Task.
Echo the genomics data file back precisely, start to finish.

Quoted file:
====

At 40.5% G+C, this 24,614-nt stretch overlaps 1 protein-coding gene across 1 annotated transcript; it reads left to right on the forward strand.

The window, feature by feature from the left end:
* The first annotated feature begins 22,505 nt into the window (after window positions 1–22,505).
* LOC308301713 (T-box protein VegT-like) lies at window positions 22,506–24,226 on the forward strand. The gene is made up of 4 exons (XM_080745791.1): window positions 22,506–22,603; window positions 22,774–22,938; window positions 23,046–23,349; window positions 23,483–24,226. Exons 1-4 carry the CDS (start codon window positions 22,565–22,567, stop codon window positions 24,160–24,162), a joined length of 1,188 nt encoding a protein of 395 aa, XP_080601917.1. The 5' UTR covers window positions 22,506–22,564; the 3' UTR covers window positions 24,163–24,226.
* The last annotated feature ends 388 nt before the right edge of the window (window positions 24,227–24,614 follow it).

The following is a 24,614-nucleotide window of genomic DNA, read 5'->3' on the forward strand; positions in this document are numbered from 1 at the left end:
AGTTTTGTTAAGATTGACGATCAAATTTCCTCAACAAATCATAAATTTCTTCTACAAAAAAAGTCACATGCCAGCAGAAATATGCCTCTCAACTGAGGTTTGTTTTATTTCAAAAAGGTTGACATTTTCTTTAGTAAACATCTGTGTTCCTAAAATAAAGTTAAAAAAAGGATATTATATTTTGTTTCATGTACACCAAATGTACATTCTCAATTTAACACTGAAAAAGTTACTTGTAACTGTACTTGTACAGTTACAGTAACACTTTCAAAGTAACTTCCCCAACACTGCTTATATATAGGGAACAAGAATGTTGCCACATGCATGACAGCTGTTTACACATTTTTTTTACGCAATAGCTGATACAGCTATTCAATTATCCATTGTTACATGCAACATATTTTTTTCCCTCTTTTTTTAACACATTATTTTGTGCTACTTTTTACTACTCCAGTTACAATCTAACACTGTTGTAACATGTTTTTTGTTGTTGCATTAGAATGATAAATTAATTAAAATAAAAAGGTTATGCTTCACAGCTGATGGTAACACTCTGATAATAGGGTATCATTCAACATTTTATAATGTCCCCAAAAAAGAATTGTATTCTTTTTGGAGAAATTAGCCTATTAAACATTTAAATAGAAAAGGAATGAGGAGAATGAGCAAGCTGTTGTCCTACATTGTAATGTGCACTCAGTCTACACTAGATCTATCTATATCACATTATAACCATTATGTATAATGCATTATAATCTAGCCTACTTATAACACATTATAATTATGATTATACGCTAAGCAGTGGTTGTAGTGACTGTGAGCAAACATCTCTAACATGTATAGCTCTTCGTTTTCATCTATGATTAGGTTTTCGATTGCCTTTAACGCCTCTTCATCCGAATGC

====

At 40.5% G+C, this 24,614-nt stretch overlaps 1 protein-coding gene across 1 annotated transcript; it reads left to right on the forward strand.

The window, feature by feature from the left end:
* The first annotated feature begins 22,505 nt into the window (after window positions 1–22,505).
* LOC308301713 (T-box protein VegT-like) lies at window positions 22,506–24,226 on the forward strand. The gene is made up of 4 exons (XM_080745791.1): window positions 22,506–22,603; window positions 22,774–22,938; window positions 23,046–23,349; window positions 23,483–24,226. Exons 1-4 carry the CDS (start codon window positions 22,565–22,567, stop codon window positions 24,160–24,162), a joined length of 1,188 nt encoding a protein of 395 aa, XP_080601917.1. The 5' UTR covers window positions 22,506–22,564; the 3' UTR covers window positions 24,163–24,226.
* The last annotated feature ends 388 nt before the right edge of the window (window positions 24,227–24,614 follow it).

The following is a 24,614-nucleotide window of genomic DNA, read 5'->3' on the forward strand; positions in this document are numbered from 1 at the left end:
AGTTTTGTTAAGATTGACGATCAAATTTCCTCAACAAATCATAAATTTCTTCTACAAAAAAAGTCACATGCCAGCAGAAATATGCCTCTCAACTGAGGTTTGTTTTATTTCAAAAAGGTTGACATTTTCTTTAGTAAACATCTGTGTTCCTAAAATAAAGTTAAAAAAAGGATATTATATTTTGTTTCATGTACACCAAATGTACATTCTCAATTTAACACTGAAAAAGTTACTTGTAACTGTACTTGTACAGTTACAGTAACACTTTCAAAGTAACTTCCCCAACACTGCTTATATATAGGGAACAAGAATGTTGCCACATGCATGACAGCTGTTTACACATTTTTTTTACGCAATAGCTGATACAGCTATTCAATTATCCATTGTTACATGCAACATATTTTTTTCCCTCTTTTTTTAACACATTATTTTGTGCTACTTTTTACTACTCCAGTTACAATCTAACACTGTTGTAACATGTTTTTTGTTGTTGCATTAGAATGATAAATTAATTAAAATAAAAAGGTTATGCTTCACAGCTGATGGTAACACTCTGATAATAGGGTATCATTCAACATTTTATAATGTCCCCAAAAAAGAATTGTATTCTTTTTGGAGAAATTAGCCTATTAAACATTTAAATAGAAAAGGAATGAGGAGAATGAGCAAGCTGTTGTCCTACATTGTAATGTGCACTCAGTCTACACTAGATCTATCTATATCACATTATAACCATTATGTATAATGCATTATAATCTAGCCTACTTATAACACATTATAATTATGATTATACGCTAAGCAGTGGTTGTAGTGACTGTGAGCAAACATCTCTAACATGTATAGCTCTTCGTTTTCATCTATGATTAGGTTTTCGATTGCCTTTAACGCCTCTTCATCCGAATGC